US jobless claims drop slightly, still hold near 8-month high

The United States unemployment rate remains at a historic low of 3.6 percent even as inflation spikes and the economy slows.

Signage for a job fair is seen on 5th Avenue after the release of the jobs report in Manhattan, New York City, U.S.
US data such as high inflation, soaring consumer prices and slowing gross domestic product are increasingly indicting that millions of Americans are facing tough economic times [FIle: Andrew Kelly/Reuters]

Fewer Americans applied for unemployment insurance for the first time in four weeks, but the number is still the highest since November, suggesting that the economy may be slowing down.

According to the US Department of Labor, applications (PDF) for unemployment benefits for the week ending July 23 declined by 5,000 to 256,000 from the previous week’s 261,000. The number of claims for the week of July 16 was revised upward by 10,000 from the previous estimate of 251,000.

The four-week average for claims, which smooths out some of the week-to-week volatility, rose by 6,250 from the previous week, to 249,500. That number is also at its highest level since November of last year.

For the week ending July 16, there were 1,359,000 Americans receiving unemployment benefits, a decrease of 25,000 from the previous week. For months, that number has been close to 50-year lows.

The Department of Labor earlier this month announced that companies added 372,000 jobs in June, a surprise increase and a rate comparable to the preceding two months. Given the more general indicators of economic deterioration, economists had anticipated that job growth would decline significantly last month.

For the fourth consecutive month, the unemployment rate stayed at 3.6 percent, matching a low that had not been seen in nearly 50 years.

US unemployment applications dip, hold near eight-month high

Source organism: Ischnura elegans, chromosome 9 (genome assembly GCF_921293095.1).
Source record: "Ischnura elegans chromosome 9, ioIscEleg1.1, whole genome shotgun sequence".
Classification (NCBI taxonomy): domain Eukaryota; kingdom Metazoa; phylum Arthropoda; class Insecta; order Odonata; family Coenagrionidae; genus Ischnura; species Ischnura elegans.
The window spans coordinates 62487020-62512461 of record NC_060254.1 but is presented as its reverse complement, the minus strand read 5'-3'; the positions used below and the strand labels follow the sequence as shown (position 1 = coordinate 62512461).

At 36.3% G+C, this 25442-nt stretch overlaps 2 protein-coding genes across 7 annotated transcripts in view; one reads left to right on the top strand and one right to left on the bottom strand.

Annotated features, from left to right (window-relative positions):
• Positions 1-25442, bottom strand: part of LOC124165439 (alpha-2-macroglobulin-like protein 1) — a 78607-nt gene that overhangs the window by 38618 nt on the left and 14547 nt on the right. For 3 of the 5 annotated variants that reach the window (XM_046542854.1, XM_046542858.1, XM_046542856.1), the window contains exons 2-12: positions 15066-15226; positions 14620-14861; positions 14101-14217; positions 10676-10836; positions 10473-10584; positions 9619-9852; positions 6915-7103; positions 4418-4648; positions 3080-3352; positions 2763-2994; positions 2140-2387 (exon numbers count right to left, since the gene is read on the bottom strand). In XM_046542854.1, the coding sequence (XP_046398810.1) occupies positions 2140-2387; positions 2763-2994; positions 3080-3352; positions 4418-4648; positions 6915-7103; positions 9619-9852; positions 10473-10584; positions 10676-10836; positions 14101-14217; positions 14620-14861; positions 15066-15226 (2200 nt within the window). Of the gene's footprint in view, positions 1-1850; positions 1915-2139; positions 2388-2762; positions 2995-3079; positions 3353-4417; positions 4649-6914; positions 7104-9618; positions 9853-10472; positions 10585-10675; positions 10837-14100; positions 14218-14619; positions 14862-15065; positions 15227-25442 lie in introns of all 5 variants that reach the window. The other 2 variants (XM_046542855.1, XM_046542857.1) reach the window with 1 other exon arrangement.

However, total demand for labour remains high. The US government earlier this month announced that firms posted fewer positions in May amid concerns that the economy was weakening. For every individual who is unemployed, there are currently almost two job vacancies.

And while the labour market appears robust, companies like Tesla, Netflix, Carvana, Redfin, Coinbase and Shopify have recently announced layoffs. Other firms have said they would slow hiring.

American shoppers’ sentiment has also taken a major hit in recent months. The Consumer Confidence Index fell for a third straight month to 95.7 from a downwardly revised 98.4 reading in June – the lowest reading since February 2021. Americans are being more cautious with their spending.

There are other indicators pointing to a persistent slowdown in the US economy. On Thursday, the Department of Commerce said that the US economy shrank 0.9 percent in the second quarter, the second-straight quarterly contraction. Two consecutive contractions in gross domestic product (GDP) have traditionally signalled that a recession is on the horizon.

On Thursday, US President Joe Biden shrugged off recession worries as he delivered brief remarks on the Inflation Reduction Act of 2022. The Inflation Reduction Act is a newly announced Democratic budget deal in Congress. Democrats say the bill will bring in $739bn in revenue and will invest $433bn in spending.

“The Inflation Reduction Act will add another $370bn in clean energy tax credits in reconciliation, including incentives to accelerate domestic production of solar panels, wind turbines, batteries, and critical materials processing. That doesn’t sound like recession,” the president said.

Despite Biden’s rosy outlook, consumer prices continued to soar, up 9.1 percent in June compared with a year earlier, the biggest yearly increase in four decades. On Wednesday, the Federal Reserve raised its interest rates by 75 basis points. The US central bank had previously raised rates by the same amount following its June meeting. In May, it increased borrowing costs by a half point.

The rate increases are having an effect on the economy as well. Higher mortgage rates have sent home sales tumbling after a boom during the coronavirus pandemic caused prices to reach record levels. Higher rates have also made the process of buying a new car more difficult and pushed credit card rates up.

Source: Al Jazeera and news agencies